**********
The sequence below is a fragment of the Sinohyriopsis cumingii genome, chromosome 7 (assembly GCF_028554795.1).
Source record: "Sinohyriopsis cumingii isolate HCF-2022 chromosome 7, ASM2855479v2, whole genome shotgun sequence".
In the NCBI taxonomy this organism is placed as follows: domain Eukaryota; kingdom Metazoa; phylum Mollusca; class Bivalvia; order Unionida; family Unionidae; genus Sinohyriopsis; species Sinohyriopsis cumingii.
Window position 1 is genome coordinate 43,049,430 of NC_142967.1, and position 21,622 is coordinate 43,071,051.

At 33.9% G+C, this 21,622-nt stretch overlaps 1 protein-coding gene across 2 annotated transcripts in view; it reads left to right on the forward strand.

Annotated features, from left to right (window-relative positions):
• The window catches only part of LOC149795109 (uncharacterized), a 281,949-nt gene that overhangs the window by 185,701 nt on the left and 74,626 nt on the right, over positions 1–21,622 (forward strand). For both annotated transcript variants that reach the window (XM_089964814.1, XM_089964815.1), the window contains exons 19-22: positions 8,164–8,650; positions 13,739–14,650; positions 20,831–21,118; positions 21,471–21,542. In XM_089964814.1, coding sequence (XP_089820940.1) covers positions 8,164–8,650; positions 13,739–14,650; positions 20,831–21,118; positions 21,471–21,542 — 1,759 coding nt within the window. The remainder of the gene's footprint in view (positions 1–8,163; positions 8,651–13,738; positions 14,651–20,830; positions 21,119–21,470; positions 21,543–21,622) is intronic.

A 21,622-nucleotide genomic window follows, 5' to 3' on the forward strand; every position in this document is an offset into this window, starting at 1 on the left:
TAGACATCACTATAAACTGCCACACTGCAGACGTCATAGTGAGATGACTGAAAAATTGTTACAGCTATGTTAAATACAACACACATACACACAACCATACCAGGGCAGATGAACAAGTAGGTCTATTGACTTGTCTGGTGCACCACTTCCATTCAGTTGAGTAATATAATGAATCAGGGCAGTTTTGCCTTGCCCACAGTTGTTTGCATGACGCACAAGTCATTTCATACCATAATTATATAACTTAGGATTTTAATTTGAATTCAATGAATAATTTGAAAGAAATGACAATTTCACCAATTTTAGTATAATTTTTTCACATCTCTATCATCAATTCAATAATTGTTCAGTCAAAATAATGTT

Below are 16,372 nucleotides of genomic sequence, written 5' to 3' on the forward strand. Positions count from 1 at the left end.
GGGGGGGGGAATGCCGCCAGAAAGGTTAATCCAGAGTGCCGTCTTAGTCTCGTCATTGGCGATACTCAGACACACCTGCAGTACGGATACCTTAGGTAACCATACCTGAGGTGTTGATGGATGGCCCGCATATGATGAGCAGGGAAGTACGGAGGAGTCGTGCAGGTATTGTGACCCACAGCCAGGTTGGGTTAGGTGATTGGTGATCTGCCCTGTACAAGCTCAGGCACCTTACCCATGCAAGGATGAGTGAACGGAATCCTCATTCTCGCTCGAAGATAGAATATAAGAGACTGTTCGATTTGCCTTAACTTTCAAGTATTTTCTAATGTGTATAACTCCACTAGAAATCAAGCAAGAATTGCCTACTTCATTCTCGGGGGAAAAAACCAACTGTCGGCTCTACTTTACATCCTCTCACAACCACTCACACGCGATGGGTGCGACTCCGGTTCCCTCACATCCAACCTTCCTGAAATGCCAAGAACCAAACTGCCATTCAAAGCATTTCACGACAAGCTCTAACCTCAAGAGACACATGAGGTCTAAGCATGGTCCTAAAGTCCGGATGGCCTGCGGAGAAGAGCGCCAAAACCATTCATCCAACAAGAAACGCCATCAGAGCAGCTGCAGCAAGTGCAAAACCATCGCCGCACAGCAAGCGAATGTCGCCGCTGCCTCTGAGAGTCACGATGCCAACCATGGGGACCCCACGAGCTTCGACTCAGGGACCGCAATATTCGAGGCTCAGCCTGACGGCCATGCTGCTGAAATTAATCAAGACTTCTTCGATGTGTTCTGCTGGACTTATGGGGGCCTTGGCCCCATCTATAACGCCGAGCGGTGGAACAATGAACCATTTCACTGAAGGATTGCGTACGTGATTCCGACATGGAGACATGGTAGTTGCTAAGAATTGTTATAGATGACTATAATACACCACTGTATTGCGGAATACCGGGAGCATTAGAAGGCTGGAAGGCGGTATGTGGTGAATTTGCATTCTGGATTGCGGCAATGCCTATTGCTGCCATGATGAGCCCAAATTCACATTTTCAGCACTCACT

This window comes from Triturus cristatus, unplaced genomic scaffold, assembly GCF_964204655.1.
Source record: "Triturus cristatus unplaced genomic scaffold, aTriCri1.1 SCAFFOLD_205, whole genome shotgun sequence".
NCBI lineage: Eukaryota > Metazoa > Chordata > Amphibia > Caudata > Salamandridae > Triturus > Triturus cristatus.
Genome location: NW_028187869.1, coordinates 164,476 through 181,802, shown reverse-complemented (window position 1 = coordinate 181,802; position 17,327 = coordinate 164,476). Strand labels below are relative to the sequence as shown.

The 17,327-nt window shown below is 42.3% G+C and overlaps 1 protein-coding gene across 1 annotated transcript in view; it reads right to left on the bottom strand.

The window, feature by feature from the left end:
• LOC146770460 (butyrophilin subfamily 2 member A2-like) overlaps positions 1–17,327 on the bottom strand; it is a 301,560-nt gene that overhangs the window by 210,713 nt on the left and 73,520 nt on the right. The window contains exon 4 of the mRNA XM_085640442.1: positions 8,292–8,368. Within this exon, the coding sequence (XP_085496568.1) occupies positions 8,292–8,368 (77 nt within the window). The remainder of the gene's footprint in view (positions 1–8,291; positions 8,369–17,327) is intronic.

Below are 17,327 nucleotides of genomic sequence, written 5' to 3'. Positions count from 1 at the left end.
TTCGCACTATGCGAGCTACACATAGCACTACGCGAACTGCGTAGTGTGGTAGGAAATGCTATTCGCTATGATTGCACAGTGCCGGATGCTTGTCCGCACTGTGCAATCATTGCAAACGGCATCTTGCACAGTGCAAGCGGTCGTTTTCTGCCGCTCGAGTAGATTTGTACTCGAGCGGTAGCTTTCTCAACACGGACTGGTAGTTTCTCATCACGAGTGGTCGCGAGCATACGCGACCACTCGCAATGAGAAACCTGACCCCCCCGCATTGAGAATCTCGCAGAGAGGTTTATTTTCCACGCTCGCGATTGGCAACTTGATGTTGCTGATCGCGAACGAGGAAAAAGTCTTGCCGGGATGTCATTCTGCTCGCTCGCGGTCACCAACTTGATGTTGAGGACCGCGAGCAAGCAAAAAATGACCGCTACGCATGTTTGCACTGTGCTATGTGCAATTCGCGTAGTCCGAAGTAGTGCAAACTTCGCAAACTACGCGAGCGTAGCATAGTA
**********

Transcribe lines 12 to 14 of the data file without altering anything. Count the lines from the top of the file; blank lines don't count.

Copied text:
This window comes from Triturus cristatus, unplaced genomic scaffold, assembly GCF_964204655.1.
Source record: "Triturus cristatus unplaced genomic scaffold, aTriCri1.1 SCAFFOLD_205, whole genome shotgun sequence".
NCBI lineage: Eukaryota > Metazoa > Chordata > Amphibia > Caudata > Salamandridae > Triturus > Triturus cristatus.